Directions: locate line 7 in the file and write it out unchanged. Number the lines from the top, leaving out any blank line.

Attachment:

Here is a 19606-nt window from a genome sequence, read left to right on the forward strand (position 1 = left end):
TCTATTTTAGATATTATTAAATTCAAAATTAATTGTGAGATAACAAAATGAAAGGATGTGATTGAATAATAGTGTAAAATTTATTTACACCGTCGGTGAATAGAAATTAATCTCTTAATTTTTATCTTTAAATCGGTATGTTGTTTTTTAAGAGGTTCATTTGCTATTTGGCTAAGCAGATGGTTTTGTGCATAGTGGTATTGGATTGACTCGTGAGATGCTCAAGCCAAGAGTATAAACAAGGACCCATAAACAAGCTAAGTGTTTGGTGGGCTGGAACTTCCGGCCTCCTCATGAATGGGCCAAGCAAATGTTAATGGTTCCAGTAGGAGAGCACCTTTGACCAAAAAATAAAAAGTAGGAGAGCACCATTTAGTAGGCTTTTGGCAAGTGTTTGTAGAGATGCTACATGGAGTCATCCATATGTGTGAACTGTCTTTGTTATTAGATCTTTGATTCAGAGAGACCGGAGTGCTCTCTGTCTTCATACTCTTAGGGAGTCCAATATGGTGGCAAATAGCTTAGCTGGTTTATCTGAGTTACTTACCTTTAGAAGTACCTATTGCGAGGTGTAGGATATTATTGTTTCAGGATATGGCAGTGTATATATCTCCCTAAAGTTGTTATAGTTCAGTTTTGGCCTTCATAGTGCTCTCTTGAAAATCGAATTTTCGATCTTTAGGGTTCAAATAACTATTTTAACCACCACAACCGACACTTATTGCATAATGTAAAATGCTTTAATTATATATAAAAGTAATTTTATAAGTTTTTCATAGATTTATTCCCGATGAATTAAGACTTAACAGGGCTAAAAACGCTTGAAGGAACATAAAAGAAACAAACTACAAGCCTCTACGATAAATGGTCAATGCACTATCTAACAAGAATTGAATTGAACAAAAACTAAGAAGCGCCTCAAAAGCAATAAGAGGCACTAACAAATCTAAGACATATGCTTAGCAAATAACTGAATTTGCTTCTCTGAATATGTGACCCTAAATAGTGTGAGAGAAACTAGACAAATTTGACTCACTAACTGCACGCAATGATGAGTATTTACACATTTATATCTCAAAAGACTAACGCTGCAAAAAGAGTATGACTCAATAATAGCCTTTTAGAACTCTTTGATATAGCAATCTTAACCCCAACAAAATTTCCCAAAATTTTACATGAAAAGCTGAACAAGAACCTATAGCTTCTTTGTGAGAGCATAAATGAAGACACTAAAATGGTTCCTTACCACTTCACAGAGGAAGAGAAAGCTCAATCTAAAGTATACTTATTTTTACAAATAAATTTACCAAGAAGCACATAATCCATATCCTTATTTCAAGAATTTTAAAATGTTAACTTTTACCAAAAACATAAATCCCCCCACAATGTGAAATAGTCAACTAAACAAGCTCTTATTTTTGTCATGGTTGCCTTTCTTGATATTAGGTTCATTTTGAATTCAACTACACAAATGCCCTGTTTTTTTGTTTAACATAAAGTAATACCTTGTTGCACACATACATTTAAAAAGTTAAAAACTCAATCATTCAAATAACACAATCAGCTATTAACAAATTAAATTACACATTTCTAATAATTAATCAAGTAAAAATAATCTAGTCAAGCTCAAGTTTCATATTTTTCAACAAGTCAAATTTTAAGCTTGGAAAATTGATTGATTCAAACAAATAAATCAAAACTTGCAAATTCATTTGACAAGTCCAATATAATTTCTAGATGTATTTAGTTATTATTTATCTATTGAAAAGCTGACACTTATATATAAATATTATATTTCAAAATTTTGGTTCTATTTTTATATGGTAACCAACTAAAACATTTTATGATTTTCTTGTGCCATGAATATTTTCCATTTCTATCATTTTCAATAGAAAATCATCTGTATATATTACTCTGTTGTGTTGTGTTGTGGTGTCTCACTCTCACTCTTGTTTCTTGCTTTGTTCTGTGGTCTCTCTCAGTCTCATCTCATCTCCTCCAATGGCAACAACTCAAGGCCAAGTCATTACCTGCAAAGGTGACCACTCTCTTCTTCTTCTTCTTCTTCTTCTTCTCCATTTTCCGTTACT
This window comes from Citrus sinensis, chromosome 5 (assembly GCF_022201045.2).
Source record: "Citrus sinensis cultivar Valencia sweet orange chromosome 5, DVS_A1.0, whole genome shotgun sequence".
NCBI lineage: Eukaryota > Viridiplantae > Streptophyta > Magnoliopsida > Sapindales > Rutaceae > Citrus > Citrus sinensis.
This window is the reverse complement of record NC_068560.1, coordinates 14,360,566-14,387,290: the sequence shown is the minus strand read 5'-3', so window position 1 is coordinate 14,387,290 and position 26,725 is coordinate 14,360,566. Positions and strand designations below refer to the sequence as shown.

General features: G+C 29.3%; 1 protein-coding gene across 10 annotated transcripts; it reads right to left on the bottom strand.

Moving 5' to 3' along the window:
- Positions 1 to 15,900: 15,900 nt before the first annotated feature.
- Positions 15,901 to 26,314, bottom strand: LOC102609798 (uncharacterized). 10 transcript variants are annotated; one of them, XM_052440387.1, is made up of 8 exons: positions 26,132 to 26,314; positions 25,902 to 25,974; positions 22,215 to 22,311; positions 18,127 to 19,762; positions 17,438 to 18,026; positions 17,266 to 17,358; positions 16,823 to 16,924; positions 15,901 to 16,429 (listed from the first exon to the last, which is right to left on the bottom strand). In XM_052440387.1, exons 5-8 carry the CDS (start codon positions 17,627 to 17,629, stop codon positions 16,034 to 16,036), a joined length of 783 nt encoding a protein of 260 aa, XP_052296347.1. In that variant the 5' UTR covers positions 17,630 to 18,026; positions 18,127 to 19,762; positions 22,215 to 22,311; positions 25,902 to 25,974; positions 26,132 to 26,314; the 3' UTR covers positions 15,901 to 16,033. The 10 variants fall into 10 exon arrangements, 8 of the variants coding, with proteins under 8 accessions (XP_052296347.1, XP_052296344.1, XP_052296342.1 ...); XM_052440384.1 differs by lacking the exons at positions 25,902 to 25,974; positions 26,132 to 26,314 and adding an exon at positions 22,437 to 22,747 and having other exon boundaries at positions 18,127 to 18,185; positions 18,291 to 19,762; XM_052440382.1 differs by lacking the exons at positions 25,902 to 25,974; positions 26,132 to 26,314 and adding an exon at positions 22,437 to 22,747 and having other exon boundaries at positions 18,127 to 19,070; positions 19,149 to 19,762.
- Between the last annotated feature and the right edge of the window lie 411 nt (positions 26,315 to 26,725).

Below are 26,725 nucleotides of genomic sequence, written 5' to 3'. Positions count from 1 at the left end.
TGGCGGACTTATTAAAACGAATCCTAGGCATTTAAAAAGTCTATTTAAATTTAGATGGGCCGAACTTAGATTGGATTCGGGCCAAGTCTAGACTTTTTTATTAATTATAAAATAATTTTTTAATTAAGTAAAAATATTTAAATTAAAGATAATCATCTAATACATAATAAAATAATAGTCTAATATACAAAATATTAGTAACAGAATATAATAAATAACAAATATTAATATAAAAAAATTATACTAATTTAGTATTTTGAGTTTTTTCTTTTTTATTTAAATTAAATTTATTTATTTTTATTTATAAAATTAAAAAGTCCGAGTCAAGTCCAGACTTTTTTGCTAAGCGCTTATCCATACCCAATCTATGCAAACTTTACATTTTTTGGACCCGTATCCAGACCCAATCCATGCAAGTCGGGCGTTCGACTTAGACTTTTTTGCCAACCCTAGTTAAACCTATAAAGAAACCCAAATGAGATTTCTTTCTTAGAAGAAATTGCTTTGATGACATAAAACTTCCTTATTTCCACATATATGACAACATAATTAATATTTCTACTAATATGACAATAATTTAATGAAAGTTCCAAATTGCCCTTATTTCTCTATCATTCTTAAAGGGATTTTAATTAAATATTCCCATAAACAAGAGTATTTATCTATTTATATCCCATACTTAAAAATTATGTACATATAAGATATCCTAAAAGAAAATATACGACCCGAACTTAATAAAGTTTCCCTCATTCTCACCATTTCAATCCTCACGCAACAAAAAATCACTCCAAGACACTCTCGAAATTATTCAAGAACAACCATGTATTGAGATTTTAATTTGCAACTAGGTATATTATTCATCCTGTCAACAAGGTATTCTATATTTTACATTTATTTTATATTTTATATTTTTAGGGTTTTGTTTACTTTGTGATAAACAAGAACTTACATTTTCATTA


General features: G+C 29.3%; 1 protein-coding gene across 10 annotated transcripts; it reads right to left on the bottom strand.